Genetically altered broadly neutralizing antibodies protect monkeys from HIV-like virus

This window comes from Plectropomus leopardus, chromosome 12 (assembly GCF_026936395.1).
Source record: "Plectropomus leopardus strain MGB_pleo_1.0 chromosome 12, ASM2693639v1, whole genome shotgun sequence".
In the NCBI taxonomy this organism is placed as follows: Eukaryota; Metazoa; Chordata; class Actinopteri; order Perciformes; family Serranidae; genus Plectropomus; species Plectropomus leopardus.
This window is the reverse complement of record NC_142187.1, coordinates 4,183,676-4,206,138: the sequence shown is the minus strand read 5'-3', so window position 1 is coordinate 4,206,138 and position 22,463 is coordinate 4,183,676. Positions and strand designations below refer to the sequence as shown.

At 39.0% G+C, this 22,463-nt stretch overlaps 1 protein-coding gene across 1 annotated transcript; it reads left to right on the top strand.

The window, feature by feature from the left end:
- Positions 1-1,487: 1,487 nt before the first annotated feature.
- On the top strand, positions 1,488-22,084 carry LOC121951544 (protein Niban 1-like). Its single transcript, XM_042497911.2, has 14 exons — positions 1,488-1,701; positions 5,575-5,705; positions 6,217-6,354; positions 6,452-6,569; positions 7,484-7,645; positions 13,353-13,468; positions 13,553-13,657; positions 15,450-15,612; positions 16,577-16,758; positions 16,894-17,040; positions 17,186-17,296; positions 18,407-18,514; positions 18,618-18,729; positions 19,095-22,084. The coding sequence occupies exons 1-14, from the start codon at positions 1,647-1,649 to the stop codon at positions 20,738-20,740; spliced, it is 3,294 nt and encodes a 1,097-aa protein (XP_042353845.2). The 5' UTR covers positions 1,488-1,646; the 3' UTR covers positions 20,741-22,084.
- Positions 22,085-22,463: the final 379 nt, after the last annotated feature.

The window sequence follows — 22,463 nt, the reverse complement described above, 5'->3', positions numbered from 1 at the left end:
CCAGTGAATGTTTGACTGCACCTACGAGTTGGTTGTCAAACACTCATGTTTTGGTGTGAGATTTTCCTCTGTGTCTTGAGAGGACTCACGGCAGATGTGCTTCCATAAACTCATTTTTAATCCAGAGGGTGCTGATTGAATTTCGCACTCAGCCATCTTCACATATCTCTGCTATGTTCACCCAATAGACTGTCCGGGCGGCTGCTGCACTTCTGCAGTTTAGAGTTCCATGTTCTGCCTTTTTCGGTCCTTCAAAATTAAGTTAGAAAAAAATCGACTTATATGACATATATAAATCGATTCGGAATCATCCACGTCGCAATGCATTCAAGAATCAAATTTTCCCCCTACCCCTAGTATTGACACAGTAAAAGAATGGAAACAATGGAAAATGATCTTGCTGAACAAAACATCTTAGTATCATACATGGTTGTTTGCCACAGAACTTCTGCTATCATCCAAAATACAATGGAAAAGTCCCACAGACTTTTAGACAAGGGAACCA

Two genetically modified broadly neutralizing antibodies (bNAbs) protected rhesus macaques from an HIV-like virus, report scientists at the National Institute of Allergy and Infectious Diseases (NIAID), part of the National Institutes of Health. After introducing genetic mutations into two potent HIV bNAbs, researchers prepared intravenous infusions of two bNAbs known as 3BNC117-LS and 10-1074-LS. Single infusions of each modified bNAb protected two groups of six monkeys each against weekly exposures to simian-human immunodeficiency virus (SHIV) for up to 37 weeks, compared with a median of 3 weeks in 12 monkeys receiving no antibody. SHIV is a manmade virus commonly used in HIV nonhuman primate studies.